BROOKLINE, Mass. – A year of events marking the 100th anniversary of President John F. Kennedy’s birth came to close Wednesday, exactly 54 years after his assassination.
National park rangers laid a wreath outside Kennedy’s childhood home in Brookline, Massachusetts, and there were speeches from officials, such as former Massachusetts Gov. Michael Dukakis. The event also included a 21-gun salute by an honor guard.
The solemn commemorations fell on the anniversary of Kennedy’s assassination in Dallas on Nov. 22, 1963.
The observances were held at what is now known as the John Fitzgerald Kennedy National Historic Site administered by the National Park Service.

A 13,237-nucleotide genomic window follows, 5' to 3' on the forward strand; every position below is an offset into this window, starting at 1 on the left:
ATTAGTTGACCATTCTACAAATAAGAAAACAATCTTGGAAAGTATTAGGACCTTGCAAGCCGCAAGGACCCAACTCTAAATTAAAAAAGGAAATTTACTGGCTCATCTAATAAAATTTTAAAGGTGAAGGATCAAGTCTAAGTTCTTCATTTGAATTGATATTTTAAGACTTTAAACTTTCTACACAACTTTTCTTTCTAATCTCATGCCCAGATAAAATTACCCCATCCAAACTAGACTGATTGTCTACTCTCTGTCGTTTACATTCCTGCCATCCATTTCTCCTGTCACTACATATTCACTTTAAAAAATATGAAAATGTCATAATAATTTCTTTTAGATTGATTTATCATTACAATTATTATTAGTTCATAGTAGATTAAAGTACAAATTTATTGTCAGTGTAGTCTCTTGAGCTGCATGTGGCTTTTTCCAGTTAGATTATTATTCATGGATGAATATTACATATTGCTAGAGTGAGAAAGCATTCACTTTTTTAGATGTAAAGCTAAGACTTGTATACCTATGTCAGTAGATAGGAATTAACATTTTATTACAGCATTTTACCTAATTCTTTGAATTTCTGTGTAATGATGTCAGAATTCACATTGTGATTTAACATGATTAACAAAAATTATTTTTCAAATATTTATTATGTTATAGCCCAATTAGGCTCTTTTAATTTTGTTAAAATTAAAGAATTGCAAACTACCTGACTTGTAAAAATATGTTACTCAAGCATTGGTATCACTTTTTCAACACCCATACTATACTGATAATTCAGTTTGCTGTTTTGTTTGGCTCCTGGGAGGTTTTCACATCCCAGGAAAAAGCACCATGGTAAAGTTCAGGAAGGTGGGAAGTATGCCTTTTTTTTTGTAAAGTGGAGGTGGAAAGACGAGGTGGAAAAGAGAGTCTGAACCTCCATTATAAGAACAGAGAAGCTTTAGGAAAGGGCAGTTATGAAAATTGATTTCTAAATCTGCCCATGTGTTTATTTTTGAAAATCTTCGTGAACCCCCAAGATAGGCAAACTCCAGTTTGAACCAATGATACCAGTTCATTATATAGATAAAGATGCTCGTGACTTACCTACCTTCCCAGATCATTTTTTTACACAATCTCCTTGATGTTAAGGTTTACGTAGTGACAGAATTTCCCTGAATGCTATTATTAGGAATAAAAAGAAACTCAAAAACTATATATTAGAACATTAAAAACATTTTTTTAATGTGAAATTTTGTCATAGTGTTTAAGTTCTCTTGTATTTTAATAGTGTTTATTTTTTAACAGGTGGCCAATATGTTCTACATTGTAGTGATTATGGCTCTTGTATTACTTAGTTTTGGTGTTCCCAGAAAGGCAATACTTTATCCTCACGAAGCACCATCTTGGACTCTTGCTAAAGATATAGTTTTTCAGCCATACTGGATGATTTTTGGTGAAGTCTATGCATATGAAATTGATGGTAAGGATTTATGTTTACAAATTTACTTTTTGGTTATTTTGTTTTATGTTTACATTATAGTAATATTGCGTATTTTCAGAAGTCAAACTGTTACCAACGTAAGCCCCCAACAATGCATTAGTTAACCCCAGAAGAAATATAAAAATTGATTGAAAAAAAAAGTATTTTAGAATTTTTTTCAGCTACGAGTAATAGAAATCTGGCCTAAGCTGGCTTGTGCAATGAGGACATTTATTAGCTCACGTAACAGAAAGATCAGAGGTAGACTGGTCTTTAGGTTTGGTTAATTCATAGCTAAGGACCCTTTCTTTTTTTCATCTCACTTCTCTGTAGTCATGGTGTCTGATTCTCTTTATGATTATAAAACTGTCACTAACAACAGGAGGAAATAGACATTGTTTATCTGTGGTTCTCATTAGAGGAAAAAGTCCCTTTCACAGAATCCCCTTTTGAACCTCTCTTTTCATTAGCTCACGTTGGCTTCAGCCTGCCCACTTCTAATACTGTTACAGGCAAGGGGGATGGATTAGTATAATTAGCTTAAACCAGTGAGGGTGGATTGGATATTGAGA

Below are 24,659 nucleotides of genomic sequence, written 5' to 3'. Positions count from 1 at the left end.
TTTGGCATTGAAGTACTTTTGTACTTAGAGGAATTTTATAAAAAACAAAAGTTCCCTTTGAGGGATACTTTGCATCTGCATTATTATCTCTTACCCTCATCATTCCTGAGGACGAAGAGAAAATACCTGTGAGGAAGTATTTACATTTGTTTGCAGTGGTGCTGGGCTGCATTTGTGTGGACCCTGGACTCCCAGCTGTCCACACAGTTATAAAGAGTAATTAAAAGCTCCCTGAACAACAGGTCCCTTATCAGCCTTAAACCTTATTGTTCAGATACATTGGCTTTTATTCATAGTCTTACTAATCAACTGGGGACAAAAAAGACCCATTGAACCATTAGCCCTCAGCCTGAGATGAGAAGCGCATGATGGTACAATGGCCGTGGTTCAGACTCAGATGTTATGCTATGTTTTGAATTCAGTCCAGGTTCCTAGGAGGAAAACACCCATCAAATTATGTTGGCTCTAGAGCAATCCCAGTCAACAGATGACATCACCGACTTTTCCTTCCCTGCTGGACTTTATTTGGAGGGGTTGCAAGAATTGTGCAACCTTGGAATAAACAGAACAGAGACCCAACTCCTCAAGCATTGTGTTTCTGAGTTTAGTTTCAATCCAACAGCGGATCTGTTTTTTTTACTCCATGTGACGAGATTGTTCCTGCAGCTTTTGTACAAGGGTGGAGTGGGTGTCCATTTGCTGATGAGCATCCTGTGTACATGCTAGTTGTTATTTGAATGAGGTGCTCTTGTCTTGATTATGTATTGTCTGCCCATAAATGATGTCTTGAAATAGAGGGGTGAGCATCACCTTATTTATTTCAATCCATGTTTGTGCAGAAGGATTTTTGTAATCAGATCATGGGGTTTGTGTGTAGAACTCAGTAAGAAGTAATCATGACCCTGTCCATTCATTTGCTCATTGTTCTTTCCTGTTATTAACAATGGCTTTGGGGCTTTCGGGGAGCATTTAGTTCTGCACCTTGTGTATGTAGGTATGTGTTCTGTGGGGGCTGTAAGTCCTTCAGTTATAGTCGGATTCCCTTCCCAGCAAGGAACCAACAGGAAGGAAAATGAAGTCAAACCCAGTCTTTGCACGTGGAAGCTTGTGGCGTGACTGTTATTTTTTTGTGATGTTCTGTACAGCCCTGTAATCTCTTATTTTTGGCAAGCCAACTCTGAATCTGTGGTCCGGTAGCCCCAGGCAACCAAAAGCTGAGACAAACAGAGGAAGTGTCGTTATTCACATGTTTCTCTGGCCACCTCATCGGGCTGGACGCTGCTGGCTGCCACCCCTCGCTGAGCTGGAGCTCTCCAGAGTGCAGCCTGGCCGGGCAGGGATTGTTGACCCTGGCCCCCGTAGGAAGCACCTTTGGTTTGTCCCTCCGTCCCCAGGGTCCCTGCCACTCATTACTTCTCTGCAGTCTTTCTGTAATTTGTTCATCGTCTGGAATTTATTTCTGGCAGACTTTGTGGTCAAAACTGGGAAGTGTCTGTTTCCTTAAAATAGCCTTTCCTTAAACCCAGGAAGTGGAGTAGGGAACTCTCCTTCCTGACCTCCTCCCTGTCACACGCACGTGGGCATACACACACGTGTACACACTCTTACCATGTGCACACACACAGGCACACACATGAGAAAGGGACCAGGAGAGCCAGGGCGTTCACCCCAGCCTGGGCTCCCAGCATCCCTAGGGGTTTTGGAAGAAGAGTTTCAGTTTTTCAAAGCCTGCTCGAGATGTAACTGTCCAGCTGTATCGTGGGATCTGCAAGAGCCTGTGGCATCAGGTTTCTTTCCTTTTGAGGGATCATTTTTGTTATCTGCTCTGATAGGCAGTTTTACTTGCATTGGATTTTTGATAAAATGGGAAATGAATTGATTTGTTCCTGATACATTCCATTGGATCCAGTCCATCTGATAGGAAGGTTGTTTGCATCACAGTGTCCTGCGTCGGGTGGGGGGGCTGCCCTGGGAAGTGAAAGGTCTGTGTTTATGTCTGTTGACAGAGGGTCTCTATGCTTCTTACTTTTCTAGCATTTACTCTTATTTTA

Jason Atsales, a lead park ranger at the site, told the Boston Globe that 2017 has been one of the “busiest years at the site” since it opened in 1969.
“With JFK’s centennial celebration, and the release of the JFK files just a few weeks ago, it may have sparked some new interest,” he said.
The nation’s 35th president was born in the leafy Boston suburb on May 29, 1917. Over the past year, numerous conferences and other events have been held worldwide to examine JFK’s legacy and imagine his impact had he survived.
The ceremony Wednesday drew around 60 visitors, Atsales said.
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